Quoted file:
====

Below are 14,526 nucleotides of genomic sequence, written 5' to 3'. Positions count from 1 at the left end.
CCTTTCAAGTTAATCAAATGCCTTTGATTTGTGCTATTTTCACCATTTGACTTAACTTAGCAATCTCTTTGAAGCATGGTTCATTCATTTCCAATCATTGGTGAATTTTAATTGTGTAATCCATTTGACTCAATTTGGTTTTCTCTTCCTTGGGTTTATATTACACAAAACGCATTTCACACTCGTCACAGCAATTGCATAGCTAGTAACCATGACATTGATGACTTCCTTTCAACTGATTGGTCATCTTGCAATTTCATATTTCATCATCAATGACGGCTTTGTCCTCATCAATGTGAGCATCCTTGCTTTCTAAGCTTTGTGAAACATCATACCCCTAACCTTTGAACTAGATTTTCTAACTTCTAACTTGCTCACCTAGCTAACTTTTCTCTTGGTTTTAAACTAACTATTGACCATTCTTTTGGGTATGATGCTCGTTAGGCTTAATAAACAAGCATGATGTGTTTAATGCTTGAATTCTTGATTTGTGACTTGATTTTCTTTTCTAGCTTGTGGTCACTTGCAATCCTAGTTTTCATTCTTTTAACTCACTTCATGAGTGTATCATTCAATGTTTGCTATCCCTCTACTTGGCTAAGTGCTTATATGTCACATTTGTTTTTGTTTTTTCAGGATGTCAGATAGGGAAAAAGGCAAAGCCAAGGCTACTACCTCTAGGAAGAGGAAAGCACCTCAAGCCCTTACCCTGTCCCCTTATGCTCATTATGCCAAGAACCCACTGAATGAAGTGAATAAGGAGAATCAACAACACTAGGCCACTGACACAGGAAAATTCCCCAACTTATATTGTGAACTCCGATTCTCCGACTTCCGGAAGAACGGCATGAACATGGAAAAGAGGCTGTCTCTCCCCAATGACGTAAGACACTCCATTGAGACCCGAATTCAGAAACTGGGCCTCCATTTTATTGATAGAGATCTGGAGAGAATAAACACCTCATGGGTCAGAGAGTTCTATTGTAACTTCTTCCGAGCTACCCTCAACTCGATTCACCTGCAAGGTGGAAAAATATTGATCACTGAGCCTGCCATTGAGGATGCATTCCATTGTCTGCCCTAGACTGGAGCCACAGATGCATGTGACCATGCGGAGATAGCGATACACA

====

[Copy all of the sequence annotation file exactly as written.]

Below are 14,526 nucleotides of genomic sequence, written 5' to 3'. Positions count from 1 at the left end.
CCTTTCAAGTTAATCAAATGCCTTTGATTTGTGCTATTTTCACCATTTGACTTAACTTAGCAATCTCTTTGAAGCATGGTTCATTCATTTCCAATCATTGGTGAATTTTAATTGTGTAATCCATTTGACTCAATTTGGTTTTCTCTTCCTTGGGTTTATATTACACAAAACGCATTTCACACTCGTCACAGCAATTGCATAGCTAGTAACCATGACATTGATGACTTCCTTTCAACTGATTGGTCATCTTGCAATTTCATATTTCATCATCAATGACGGCTTTGTCCTCATCAATGTGAGCATCCTTGCTTTCTAAGCTTTGTGAAACATCATACCCCTAACCTTTGAACTAGATTTTCTAACTTCTAACTTGCTCACCTAGCTAACTTTTCTCTTGGTTTTAAACTAACTATTGACCATTCTTTTGGGTATGATGCTCGTTAGGCTTAATAAACAAGCATGATGTGTTTAATGCTTGAATTCTTGATTTGTGACTTGATTTTCTTTTCTAGCTTGTGGTCACTTGCAATCCTAGTTTTCATTCTTTTAACTCACTTCATGAGTGTATCATTCAATGTTTGCTATCCCTCTACTTGGCTAAGTGCTTATATGTCACATTTGTTTTTGTTTTTTCAGGATGTCAGATAGGGAAAAAGGCAAAGCCAAGGCTACTACCTCTAGGAAGAGGAAAGCACCTCAAGCCCTTACCCTGTCCCCTTATGCTCATTATGCCAAGAACCCACTGAATGAAGTGAATAAGGAGAATCAACAACACTAGGCCACTGACACAGGAAAATTCCCCAACTTATATTGTGAACTCCGATTCTCCGACTTCCGGAAGAACGGCATGAACATGGAAAAGAGGCTGTCTCTCCCCAATGACGTAAGACACTCCATTGAGACCCGAATTCAGAAACTGGGCCTCCATTTTATTGATAGAGATCTGGAGAGAATAAACACCTCATGGGTCAGAGAGTTCTATTGTAACTTCTTCCGAGCTACCCTCAACTCGATTCACCTGCAAGGTGGAAAAATATTGATCACTGAGCCTGCCATTGAGGATGCATTCCATTGTCTGCCCTAGACTGGAGCCACAGATGCATGTGACCATGCGGAGATAGCGATACACA